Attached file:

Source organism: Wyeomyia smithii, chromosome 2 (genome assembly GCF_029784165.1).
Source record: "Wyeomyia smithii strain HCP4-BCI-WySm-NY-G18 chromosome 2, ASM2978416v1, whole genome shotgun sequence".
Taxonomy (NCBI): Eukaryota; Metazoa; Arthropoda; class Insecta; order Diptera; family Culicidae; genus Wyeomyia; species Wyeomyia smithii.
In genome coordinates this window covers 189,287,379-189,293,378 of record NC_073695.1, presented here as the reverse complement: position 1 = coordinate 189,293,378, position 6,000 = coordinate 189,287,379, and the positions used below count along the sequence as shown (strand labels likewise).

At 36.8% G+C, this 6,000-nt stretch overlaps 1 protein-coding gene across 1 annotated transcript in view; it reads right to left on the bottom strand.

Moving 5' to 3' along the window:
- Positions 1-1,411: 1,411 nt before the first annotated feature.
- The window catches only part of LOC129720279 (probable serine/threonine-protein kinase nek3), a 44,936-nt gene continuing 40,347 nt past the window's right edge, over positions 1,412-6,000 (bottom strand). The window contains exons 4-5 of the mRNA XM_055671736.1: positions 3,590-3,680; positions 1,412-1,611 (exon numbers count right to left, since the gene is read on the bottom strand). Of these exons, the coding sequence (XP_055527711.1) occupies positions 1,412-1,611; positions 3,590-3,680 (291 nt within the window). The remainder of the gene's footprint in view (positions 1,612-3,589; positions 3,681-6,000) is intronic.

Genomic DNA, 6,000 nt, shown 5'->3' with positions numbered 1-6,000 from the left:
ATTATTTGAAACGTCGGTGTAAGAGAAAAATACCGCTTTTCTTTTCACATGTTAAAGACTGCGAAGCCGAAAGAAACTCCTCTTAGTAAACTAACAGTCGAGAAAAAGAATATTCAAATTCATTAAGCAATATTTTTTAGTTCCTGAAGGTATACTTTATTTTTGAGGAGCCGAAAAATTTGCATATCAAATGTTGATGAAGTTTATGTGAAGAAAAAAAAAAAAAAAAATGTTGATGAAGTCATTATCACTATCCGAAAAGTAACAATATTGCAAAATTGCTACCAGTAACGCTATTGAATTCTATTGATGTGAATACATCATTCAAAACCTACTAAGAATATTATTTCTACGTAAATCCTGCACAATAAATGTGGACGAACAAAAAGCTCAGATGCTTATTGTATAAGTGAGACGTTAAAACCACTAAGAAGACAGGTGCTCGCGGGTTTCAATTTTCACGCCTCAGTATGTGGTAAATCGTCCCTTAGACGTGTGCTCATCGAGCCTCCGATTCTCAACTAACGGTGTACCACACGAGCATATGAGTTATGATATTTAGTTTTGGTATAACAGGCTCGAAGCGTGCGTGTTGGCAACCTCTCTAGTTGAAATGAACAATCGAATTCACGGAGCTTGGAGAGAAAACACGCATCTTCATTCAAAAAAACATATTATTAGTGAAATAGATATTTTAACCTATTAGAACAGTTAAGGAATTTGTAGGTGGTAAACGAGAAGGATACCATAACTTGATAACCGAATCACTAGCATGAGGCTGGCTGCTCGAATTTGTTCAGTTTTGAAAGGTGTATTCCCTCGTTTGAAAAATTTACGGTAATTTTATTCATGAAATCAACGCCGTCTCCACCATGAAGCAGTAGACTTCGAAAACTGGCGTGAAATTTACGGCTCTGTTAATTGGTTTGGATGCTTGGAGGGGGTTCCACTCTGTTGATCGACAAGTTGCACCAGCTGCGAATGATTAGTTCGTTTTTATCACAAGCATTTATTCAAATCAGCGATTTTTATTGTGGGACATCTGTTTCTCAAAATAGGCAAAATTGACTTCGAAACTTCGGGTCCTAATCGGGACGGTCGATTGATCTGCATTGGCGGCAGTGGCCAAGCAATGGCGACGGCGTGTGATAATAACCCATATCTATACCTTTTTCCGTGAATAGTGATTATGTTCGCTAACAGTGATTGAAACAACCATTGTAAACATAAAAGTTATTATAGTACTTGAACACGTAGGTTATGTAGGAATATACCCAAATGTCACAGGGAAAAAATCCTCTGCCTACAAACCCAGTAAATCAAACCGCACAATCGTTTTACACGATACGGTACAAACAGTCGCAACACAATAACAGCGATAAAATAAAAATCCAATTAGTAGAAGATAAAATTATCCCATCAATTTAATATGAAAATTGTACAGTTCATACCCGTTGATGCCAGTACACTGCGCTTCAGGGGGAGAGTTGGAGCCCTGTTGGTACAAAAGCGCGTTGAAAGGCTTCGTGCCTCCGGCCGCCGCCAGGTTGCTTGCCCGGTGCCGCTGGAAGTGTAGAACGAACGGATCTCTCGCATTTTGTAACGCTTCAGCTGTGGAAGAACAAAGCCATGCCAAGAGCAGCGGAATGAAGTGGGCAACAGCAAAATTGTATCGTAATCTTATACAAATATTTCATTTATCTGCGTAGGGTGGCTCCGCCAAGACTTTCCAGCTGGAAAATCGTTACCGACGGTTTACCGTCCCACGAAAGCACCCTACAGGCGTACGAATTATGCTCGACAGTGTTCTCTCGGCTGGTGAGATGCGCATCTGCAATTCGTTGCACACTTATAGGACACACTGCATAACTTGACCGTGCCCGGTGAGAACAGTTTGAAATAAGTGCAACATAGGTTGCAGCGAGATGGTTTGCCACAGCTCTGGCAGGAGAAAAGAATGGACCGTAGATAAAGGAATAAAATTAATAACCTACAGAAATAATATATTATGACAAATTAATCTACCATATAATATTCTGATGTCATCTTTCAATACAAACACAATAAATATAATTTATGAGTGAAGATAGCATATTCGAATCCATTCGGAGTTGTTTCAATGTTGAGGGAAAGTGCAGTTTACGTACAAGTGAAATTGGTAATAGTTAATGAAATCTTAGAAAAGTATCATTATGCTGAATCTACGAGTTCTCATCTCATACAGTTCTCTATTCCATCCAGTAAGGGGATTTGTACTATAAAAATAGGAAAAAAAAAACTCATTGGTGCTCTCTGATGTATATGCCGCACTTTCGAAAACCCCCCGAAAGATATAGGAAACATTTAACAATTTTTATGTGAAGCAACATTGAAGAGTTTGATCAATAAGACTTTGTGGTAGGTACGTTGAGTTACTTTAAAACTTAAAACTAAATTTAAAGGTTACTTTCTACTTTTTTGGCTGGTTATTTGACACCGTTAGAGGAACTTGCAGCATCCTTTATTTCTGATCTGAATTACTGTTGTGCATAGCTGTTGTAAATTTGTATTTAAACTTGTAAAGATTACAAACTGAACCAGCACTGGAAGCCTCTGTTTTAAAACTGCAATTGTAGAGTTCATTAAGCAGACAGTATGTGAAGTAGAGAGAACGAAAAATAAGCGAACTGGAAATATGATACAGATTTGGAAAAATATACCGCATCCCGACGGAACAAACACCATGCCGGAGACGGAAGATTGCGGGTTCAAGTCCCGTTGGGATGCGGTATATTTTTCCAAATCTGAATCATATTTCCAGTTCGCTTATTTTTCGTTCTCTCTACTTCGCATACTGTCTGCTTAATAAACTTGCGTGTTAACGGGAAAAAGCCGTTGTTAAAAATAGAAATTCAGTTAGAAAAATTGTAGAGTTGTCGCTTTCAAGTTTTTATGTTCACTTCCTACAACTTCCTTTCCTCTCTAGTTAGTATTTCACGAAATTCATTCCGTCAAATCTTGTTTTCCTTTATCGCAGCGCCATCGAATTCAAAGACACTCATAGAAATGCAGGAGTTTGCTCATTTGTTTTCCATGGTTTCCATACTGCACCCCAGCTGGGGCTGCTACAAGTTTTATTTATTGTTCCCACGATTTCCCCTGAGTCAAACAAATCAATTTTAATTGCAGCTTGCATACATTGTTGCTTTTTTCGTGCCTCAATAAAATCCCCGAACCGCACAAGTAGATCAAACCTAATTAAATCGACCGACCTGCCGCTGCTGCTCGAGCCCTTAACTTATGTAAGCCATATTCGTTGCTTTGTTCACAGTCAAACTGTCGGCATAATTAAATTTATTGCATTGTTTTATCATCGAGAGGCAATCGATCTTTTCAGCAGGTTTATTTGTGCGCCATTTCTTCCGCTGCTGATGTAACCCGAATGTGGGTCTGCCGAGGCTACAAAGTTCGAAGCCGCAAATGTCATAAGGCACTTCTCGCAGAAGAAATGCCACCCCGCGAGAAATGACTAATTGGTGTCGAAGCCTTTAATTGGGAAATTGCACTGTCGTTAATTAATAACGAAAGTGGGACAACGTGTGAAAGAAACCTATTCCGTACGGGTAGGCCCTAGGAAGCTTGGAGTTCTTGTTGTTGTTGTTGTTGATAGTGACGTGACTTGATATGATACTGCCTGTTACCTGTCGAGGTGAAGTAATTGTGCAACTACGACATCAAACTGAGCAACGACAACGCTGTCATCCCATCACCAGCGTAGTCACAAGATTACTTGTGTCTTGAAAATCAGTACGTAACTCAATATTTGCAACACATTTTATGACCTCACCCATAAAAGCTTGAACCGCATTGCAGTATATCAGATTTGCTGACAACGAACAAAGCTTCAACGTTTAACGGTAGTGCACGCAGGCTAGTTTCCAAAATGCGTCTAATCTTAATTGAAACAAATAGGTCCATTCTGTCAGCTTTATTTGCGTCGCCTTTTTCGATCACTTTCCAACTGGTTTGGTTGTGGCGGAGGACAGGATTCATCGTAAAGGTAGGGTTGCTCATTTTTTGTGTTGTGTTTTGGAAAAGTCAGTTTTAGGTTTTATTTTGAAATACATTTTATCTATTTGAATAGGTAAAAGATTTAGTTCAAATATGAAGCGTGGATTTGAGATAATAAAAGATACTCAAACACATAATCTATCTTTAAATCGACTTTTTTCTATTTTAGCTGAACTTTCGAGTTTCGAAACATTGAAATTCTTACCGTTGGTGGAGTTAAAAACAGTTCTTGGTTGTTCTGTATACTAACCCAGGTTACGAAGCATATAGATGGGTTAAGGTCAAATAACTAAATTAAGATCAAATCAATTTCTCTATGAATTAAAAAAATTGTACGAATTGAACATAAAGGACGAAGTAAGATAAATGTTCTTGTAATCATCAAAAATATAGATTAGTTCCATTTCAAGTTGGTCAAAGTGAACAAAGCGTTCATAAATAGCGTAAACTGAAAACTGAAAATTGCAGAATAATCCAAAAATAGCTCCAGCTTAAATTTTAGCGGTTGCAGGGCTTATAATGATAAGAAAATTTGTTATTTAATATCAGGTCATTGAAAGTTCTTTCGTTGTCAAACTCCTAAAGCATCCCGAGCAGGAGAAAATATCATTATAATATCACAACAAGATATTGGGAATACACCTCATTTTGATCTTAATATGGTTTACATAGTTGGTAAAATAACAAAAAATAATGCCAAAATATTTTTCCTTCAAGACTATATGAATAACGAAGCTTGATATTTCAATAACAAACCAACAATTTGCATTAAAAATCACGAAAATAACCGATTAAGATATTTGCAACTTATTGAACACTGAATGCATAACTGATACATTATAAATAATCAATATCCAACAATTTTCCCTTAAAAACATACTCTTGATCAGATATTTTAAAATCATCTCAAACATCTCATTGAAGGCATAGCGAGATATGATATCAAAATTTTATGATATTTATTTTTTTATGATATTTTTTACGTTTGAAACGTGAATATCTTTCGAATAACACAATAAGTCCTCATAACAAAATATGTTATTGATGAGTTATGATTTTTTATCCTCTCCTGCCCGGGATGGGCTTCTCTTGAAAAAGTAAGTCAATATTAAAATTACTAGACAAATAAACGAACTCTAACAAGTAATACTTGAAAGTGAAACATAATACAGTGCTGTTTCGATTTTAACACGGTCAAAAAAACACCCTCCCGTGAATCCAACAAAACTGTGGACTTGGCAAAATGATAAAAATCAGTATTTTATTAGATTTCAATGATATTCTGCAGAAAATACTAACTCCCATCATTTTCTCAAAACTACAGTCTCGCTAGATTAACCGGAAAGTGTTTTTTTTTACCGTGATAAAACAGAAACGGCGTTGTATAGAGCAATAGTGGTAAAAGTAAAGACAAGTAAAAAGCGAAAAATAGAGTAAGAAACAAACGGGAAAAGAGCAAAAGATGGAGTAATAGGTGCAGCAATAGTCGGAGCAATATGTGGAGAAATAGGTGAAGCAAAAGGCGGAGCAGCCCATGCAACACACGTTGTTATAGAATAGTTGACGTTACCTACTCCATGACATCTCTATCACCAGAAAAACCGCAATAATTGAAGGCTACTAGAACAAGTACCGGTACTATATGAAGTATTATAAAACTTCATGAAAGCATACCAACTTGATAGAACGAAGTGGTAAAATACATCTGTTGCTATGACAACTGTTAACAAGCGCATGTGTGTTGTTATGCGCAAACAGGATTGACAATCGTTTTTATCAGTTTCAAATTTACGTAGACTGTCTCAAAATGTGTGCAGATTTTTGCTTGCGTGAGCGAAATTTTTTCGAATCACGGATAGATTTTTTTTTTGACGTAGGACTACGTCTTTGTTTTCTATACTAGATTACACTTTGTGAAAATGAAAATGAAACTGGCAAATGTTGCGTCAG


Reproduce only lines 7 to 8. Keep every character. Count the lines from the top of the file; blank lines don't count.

- Positions 1-1,411: 1,411 nt before the first annotated feature.
- The window catches only part of LOC129720279 (probable serine/threonine-protein kinase nek3), a 44,936-nt gene continuing 40,347 nt past the window's right edge, over positions 1,412-6,000 (bottom strand). The window contains exons 4-5 of the mRNA XM_055671736.1: positions 3,590-3,680; positions 1,412-1,611 (exon numbers count right to left, since the gene is read on the bottom strand). Of these exons, the coding sequence (XP_055527711.1) occupies positions 1,412-1,611; positions 3,590-3,680 (291 nt within the window). The remainder of the gene's footprint in view (positions 1,612-3,589; positions 3,681-6,000) is intronic.